I was speaking with a friend recently, and was reminded of working with people who come through differently than they intend. Several people have reminded me that how we come across is a factor of the other person’s perceptions and projections. However, there are times when we come across a certain way because of our behaviors, beliefs, or family patterns.

Think about the following scenarios and consider whether they are feedback or perception:

  • You undertake an effort because you want to make an approach available to others in your local area. A side benefit is the approach also becomes more accessible for you. The motivation as perceived by someone else is that it’s all for your benefit. Perception or feedback?
  • More than one person tells you that you come across as having walls up, being aloof, and having an intense communication style. It is impacting both your work and personal relationships. Feedback or perception?
  • You reply to a question with what you consider to be an objective observation. The people receiving it are triggered and describe your observation as nasty or inaccurate and they aren’t interested in your perspective. Perception, feedback, or a little of both?

If you know your motivations and intentions, I would suggest you look at the other person’s feedback (external reference points) to see if there is a kernel of truth. However, other people cannot know what is true for you. In those instances, being internally referenced allows you to own your truth.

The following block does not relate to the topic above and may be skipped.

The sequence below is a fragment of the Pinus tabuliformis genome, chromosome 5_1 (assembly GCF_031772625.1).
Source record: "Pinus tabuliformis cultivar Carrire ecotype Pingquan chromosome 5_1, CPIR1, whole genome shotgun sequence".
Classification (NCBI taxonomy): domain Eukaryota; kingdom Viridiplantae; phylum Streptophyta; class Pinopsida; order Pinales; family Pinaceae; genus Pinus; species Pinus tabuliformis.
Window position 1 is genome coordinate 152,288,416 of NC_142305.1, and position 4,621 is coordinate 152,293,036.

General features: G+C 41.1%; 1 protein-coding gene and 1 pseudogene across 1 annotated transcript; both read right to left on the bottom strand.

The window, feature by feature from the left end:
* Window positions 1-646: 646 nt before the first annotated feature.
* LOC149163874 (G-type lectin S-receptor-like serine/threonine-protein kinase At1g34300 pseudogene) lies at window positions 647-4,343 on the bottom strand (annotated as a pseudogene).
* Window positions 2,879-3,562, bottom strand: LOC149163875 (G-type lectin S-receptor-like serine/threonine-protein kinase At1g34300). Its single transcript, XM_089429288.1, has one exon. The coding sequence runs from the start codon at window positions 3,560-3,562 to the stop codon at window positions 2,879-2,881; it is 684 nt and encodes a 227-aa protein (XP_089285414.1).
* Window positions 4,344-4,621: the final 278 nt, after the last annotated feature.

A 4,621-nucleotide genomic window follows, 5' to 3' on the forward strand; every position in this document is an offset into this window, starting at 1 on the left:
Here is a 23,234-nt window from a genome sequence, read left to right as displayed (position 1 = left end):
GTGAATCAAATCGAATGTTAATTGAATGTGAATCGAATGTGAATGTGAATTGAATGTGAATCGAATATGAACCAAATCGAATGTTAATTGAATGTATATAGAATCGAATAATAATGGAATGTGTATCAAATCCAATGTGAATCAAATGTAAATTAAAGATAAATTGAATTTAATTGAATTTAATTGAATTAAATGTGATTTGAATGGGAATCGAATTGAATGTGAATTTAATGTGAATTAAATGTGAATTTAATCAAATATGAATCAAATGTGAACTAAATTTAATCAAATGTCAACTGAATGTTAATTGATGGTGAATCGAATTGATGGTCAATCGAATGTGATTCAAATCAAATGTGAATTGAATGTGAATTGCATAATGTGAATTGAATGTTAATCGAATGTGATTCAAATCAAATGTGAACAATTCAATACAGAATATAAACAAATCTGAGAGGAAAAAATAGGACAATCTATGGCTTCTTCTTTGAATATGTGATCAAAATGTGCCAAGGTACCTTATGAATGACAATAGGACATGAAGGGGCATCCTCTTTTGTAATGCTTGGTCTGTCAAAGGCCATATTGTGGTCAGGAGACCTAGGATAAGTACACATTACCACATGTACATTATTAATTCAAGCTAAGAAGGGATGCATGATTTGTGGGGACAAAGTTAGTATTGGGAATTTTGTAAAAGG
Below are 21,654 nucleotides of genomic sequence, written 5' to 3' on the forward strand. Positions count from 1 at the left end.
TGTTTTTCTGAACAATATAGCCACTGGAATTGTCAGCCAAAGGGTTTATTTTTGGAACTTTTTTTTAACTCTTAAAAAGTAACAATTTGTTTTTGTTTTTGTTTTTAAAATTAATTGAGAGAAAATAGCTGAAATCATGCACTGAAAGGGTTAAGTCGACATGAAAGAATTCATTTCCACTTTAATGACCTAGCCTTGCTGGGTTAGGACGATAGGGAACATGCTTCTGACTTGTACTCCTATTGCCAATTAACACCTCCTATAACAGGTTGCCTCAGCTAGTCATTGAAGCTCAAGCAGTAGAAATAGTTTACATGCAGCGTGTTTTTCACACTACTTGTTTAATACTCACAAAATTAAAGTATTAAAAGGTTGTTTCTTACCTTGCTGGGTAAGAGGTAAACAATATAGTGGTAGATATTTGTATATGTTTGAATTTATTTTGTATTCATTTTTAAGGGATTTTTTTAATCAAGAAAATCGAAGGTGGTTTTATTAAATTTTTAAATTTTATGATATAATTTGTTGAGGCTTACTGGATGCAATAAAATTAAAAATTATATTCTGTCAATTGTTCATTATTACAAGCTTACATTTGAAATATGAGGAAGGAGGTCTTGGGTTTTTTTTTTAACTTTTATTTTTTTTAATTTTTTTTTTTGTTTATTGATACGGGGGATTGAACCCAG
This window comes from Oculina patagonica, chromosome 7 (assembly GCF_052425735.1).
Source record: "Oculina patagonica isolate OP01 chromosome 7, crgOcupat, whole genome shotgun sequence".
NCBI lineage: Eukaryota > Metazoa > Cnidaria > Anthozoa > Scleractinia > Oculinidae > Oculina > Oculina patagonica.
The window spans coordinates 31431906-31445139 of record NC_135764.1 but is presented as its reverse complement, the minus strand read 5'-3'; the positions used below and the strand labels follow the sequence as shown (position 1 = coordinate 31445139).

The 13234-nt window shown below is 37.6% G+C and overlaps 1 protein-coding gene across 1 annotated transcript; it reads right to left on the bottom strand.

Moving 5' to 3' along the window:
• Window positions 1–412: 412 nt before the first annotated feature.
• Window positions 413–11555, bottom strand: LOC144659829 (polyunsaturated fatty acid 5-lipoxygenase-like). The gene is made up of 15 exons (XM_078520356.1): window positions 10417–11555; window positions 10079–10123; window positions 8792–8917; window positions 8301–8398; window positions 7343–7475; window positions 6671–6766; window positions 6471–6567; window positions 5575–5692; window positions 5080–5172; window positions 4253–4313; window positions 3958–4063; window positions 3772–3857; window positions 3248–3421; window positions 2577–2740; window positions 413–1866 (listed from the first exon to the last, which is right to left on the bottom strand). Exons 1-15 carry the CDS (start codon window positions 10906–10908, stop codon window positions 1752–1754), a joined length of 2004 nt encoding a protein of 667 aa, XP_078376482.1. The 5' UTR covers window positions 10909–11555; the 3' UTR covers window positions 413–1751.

On the other hand, there are times we cannot see ourselves clearly or objectively. If numerous people or experiences provide similar feedback (act as a mirror), it would be worthwhile to spend time uncovering hidden patterns that are creating that perception.

It is always fascinating for me to see the changes that happen when someone is willing to look at the mirror created by others, and seek to understand hidden patterns. Those patterns may have been created from:

  • feedback of those in authority
  • impact of challenging experiences
  • receiving of mixed messages or of being compared to others
  • unconscious family loyalties
  • or disempowering beliefs

Once uncovered, I have seen transformational work lead people to more fulfilling careers, ease in life transitions, healthier relationships, and motivation towards self-care, among other outcomes.

For some people, external reference points can become their internal compass. However, while external reference points are important for feedback and learning, they need to be filtered through your own sense of self to determine whether they truly serve you.

Finding yourself the recipient of mirrored feedback that doesn’t quite resonate or stuck in defining yourself based on what others says? If you are willing to uncover hidden patterns, please contact me for a complimentary coaching conversation.

© 2021 Systems of Change, LLC